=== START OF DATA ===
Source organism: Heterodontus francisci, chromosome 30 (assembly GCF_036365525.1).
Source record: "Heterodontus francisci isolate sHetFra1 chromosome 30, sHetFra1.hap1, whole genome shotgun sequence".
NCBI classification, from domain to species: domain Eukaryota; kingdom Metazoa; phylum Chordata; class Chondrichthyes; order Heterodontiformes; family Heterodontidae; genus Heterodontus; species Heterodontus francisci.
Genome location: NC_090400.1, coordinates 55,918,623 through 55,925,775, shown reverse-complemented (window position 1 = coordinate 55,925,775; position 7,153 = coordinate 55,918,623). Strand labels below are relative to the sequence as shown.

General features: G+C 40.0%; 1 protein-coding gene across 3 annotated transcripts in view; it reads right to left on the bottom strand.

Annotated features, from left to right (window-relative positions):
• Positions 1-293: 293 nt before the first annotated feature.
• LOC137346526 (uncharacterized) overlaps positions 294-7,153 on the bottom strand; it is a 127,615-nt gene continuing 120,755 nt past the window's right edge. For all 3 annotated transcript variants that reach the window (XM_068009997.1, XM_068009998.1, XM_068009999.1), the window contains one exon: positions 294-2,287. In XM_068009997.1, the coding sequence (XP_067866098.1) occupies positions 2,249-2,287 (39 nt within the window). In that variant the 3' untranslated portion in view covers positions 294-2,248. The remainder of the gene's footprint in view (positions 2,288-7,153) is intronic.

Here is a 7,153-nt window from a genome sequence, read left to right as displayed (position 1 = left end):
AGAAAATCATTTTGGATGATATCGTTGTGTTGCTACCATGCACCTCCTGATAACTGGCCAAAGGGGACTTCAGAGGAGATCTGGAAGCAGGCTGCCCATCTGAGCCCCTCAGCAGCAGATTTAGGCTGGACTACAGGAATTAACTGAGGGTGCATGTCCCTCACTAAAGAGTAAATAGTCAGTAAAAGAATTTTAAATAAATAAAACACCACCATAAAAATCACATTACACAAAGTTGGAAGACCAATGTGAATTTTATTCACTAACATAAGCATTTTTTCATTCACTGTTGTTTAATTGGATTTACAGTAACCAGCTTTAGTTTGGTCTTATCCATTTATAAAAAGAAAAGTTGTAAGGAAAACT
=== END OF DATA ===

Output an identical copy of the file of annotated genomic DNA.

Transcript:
Source organism: Heterodontus francisci, chromosome 30 (assembly GCF_036365525.1).
Source record: "Heterodontus francisci isolate sHetFra1 chromosome 30, sHetFra1.hap1, whole genome shotgun sequence".
NCBI classification, from domain to species: domain Eukaryota; kingdom Metazoa; phylum Chordata; class Chondrichthyes; order Heterodontiformes; family Heterodontidae; genus Heterodontus; species Heterodontus francisci.
Genome location: NC_090400.1, coordinates 55,918,623 through 55,925,775, shown reverse-complemented (window position 1 = coordinate 55,925,775; position 7,153 = coordinate 55,918,623). Strand labels below are relative to the sequence as shown.

General features: G+C 40.0%; 1 protein-coding gene across 3 annotated transcripts in view; it reads right to left on the bottom strand.

Annotated features, from left to right (window-relative positions):
• Positions 1-293: 293 nt before the first annotated feature.
• LOC137346526 (uncharacterized) overlaps positions 294-7,153 on the bottom strand; it is a 127,615-nt gene continuing 120,755 nt past the window's right edge. For all 3 annotated transcript variants that reach the window (XM_068009997.1, XM_068009998.1, XM_068009999.1), the window contains one exon: positions 294-2,287. In XM_068009997.1, the coding sequence (XP_067866098.1) occupies positions 2,249-2,287 (39 nt within the window). In that variant the 3' untranslated portion in view covers positions 294-2,248. The remainder of the gene's footprint in view (positions 2,288-7,153) is intronic.

Here is a 7,153-nt window from a genome sequence, read left to right as displayed (position 1 = left end):
AGAAAATCATTTTGGATGATATCGTTGTGTTGCTACCATGCACCTCCTGATAACTGGCCAAAGGGGACTTCAGAGGAGATCTGGAAGCAGGCTGCCCATCTGAGCCCCTCAGCAGCAGATTTAGGCTGGACTACAGGAATTAACTGAGGGTGCATGTCCCTCACTAAAGAGTAAATAGTCAGTAAAAGAATTTTAAATAAATAAAACACCACCATAAAAATCACATTACACAAAGTTGGAAGACCAATGTGAATTTTATTCACTAACATAAGCATTTTTTCATTCACTGTTGTTTAATTGGATTTACAGTAACCAGCTTTAGTTTGGTCTTATCCATTTATAAAAAGAAAAGTTGTAAGGAAAACT